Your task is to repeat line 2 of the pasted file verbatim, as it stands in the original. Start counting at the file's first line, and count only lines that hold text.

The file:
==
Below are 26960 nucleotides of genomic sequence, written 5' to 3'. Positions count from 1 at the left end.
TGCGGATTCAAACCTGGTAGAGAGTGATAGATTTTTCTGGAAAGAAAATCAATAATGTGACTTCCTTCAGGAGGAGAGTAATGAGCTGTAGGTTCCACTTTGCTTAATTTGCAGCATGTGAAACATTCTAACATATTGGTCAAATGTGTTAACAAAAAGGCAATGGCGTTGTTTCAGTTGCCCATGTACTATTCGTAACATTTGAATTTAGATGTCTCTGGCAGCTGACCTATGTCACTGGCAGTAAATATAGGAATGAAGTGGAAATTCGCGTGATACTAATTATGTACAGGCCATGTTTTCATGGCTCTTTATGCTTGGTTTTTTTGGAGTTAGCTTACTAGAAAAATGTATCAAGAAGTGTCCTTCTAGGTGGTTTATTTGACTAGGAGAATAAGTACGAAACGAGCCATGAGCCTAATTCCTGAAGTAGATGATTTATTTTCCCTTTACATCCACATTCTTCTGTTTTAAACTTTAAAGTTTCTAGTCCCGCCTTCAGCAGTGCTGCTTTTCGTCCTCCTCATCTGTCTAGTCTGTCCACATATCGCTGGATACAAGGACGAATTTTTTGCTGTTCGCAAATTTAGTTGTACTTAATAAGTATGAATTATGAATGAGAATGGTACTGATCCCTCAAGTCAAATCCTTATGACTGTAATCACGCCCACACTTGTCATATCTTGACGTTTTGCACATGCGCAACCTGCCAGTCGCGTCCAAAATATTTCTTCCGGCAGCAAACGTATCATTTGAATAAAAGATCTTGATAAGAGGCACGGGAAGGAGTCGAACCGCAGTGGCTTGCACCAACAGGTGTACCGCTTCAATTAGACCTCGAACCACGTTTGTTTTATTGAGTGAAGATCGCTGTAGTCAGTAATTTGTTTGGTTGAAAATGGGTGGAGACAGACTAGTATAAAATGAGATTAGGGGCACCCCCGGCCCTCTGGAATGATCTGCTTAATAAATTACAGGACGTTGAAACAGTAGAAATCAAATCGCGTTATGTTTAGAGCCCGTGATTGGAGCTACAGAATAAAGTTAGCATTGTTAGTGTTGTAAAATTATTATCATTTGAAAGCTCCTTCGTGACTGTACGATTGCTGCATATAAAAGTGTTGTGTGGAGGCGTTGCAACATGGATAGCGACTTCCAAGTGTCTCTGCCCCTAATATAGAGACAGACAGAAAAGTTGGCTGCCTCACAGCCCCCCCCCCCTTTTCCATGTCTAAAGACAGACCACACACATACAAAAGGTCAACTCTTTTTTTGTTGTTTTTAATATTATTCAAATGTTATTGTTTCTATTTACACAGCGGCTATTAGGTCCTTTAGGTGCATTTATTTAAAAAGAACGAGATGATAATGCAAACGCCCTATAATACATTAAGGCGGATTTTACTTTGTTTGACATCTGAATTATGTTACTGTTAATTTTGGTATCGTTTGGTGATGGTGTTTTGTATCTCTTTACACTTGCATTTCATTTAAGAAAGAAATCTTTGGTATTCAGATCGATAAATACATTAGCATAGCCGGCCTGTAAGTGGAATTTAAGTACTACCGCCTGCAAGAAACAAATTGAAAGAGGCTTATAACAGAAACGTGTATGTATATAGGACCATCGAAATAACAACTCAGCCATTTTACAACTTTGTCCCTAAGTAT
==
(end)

TGCGGATTCAAACCTGGTAGAGAGTGATAGATTTTTCTGGAAAGAAAATCAATAATGTGACTTCCTTCAGGAGGAGAGTAATGAGCTGTAGGTTCCACTTTGCTTAATTTGCAGCATGTGAAACATTCTAACATATTGGTCAAATGTGTTAACAAAAAGGCAATGGCGTTGTTTCAGTTGCCCATGTACTATTCGTAACATTTGAATTTAGATGTCTCTGGCAGCTGACCTATGTCACTGGCAGTAAATATAGGAATGAAGTGGAAATTCGCGTGATACTAATTATGTACAGGCCATGTTTTCATGGCTCTTTATGCTTGGTTTTTTTGGAGTTAGCTTACTAGAAAAATGTATCAAGAAGTGTCCTTCTAGGTGGTTTATTTGACTAGGAGAATAAGTACGAAACGAGCCATGAGCCTAATTCCTGAAGTAGATGATTTATTTTCCCTTTACATCCACATTCTTCTGTTTTAAACTTTAAAGTTTCTAGTCCCGCCTTCAGCAGTGCTGCTTTTCGTCCTCCTCATCTGTCTAGTCTGTCCACATATCGCTGGATACAAGGACGAATTTTTTGCTGTTCGCAAATTTAGTTGTACTTAATAAGTATGAATTATGAATGAGAATGGTACTGATCCCTCAAGTCAAATCCTTATGACTGTAATCACGCCCACACTTGTCATATCTTGACGTTTTGCACATGCGCAACCTGCCAGTCGCGTCCAAAATATTTCTTCCGGCAGCAAACGTATCATTTGAATAAAAGATCTTGATAAGAGGCACGGGAAGGAGTCGAACCGCAGTGGCTTGCACCAACAGGTGTACCGCTTCAATTAGACCTCGAACCACGTTTGTTTTATTGAGTGAAGATCGCTGTAGTCAGTAATTTGTTTGGTTGAAAATGGGTGGAGACAGACTAGTATAAAATGAGATTAGGGGCACCCCCGGCCCTCTGGAATGATCTGCTTAATAAATTACAGGACGTTGAAACAGTAGAAATCAAATCGCGTTATGTTTAGAGCCCGTGATTGGAGCTACAGAATAAAGTTAGCATTGTTAGTGTTGTAAAATTATTATCATTTGAAAGCTCCTTCGTGACTGTACGATTGCTGCATATAAAAGTGTTGTGTGGAGGCGTTGCAACATGGATAGCGACTTCCAAGTGTCTCTGCCCCTAATATAGAGACAGACAGAAAAGTTGGCTGCCTCACAGCCCCCCCCCCCTTTTCCATGTCTAAAGACAGACCACACACATACAAAAGGTCAACTCTTTTTTTGTTGTTTTTAATATTATTCAAATGTTATTGTTTCTATTTACACAGCGGCTATTAGGTCCTTTAGGTGCATTTATTTAAAAAGAACGAGATGATAATGCAAACGCCCTATAATACATTAAGGCGGATTTTACTTTGTTTGACATCTGAATTATGTTACTGTTAATTTTGGTATCGTTTGGTGATGGTGTTTTGTATCTCTTTACACTTGCATTTCATTTAAGAAAGAAATCTTTGGTATTCAGATCGATAAATACATTAGCATAGCCGGCCTGTAAGTGGAATTTAAGTACTACCGCCTGCAAGAAACAAATTGAAAGAGGCTTATAACAGAAACGTGTATGTATATAGGACCATCGAAATAACAACTCAGCCATTTTACAACTTTGTCCCTAAGTAT